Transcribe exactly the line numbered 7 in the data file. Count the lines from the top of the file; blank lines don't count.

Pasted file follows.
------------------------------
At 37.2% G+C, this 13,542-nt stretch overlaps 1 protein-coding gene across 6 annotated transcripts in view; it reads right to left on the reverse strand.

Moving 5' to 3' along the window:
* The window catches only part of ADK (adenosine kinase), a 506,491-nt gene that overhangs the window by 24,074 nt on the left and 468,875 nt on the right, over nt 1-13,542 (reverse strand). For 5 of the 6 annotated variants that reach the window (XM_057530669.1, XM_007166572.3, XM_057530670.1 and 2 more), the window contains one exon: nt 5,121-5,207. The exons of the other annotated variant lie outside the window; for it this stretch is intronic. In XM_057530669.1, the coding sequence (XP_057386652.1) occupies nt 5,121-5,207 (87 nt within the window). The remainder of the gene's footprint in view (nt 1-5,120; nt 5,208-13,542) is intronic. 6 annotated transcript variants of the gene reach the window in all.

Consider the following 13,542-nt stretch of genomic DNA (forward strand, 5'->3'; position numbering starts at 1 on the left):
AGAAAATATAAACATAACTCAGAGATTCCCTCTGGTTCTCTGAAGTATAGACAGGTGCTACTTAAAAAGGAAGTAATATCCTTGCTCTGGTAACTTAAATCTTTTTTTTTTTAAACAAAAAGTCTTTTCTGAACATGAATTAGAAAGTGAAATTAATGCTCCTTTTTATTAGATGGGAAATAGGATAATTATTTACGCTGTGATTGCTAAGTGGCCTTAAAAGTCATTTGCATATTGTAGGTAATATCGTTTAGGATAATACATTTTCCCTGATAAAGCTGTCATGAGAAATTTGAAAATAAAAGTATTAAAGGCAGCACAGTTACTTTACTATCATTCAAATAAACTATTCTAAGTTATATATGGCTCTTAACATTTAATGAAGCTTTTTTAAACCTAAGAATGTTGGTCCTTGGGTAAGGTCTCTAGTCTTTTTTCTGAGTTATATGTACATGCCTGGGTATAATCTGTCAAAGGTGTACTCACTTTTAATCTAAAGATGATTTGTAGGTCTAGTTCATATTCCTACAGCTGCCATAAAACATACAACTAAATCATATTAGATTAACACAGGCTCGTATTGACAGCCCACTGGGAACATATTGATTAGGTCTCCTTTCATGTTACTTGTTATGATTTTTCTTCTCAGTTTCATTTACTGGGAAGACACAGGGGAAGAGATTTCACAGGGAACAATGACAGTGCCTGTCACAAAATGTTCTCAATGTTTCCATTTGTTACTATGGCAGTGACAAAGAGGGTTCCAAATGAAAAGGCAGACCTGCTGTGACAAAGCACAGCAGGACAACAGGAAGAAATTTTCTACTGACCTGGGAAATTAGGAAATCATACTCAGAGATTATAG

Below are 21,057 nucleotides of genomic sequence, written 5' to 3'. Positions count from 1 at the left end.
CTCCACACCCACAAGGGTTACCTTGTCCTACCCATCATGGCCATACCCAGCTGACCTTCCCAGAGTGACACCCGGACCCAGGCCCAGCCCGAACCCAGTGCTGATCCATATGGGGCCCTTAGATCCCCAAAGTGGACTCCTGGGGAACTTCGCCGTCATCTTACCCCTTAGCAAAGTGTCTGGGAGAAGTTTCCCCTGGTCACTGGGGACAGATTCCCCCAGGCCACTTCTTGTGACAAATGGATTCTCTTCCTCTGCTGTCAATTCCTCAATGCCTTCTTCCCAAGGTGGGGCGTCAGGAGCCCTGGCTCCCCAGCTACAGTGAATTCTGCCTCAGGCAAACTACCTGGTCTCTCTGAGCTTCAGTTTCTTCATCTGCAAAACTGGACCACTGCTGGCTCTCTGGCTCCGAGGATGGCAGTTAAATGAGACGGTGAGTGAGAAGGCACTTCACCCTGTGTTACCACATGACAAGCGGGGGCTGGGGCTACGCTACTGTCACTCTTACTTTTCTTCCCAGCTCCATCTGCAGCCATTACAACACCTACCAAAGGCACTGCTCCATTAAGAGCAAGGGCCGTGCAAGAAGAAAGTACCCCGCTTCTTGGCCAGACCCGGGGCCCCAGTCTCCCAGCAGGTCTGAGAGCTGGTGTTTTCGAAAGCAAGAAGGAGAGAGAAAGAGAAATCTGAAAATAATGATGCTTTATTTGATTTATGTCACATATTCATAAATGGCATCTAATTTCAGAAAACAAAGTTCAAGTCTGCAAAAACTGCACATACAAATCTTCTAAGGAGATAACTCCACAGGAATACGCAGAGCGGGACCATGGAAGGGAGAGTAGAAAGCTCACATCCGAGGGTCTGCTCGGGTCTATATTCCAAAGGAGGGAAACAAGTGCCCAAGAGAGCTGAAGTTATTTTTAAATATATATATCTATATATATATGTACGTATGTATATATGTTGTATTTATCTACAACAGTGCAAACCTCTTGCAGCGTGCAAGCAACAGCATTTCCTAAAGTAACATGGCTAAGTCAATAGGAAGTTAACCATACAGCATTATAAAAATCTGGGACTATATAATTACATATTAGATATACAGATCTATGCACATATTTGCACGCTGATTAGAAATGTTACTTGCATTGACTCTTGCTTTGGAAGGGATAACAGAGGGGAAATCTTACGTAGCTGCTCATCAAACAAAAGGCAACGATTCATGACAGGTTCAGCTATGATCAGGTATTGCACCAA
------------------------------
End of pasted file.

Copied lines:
CTCCACACCCACAAGGGTTACCTTGTCCTACCCATCATGGCCATACCCAGCTGACCTTCCCAGAGTGACACCCGGACCCAGGCCCAGCCCGAACCCAGTGCTGATCCATATGGGGCCCTTAGATCCCCAAAGTGGACTCCTGGGGAACTTCGCCGTCATCTTACCCCTTAGCAAAGTGTCTGGGAGAAGTTTCCCCTGGTCACTGGGGACAGATTCCCCCAGGCCACTTCTTGTGACAAATGGATTCTCTTCCTCTGCTGTCAATTCCTCAATGCCTTCTTCCCAAGGTGGGGCGTCAGGAGCCCTGGCTCCCCAGCTACAGTGAATTCTGCCTCAGGCAAACTACCTGGTCTCTCTGAGCTTCAGTTTCTTCATCTGCAAAACTGGACCACTGCTGGCTCTCTGGCTCCGAGGATGGCAGTTAAATGAGACGGTGAGTGAGAAGGCACTTCACCCTGTGTTACCACATGACAAGCGGGGGCTGGGGCTACGCTACTGTCACTCTTACTTTTCTTCCCAGCTCCATCTGCAGCCATTACAACACCTACCAAAGGCACTGCTCCATTAAGAGCAAGGGCCGTGCAAGAAGAAAGTACCCCGCTTCTTGGCCAGACCCGGGGCCCCAGTCTCCCAGCAGGTCTGAGAGCTGGTGTTTTCGAAAGCAAGAAGGAGAGAGAAAGAGAAATCTGAAAATAATGATGCTTTATTTGATTTATGTCACATATTCATAAATGGCATCTAATTTCAGAAAACAAAGTTCAAGTCTGCAAAAACTGCACATACAAATCTTCTAAGGAGATAACTCCACAGGAATACGCAGAGCGGGACCATGGAAGGGAGAGTAGAAAGCTCACATCCGAGGGTCTGCTCGGGTCTATATTCCAAAGGAGGGAAACAAGTGCCCAAGAGAGCTGAAGTTATTTTTAAATATATATATCTATATATATATGTACGTATGTATATATGTTGTATTTATCTACAACAGTGCAAACCTCTTGCAGCGTGCAAGCAACAGCATTTCCTAAAGTAACATGGCTAAGTCAATAGGAAGTTAACCATACAGCATTATAAAAATCTGGGACTATATAATTACATATTAGATATACAGATCTATGCACATATTTGCACGCTGATTAGAAATGTTACTTGCATTGACTCTTGCTTTGGAAGGGATAACAGAGGGGAAATCTTACGTAGCTGCTCATCAAACAAAAGGCAACGATTCATGACAGGTTCAGCTATGATCAGGTATTGCACCAA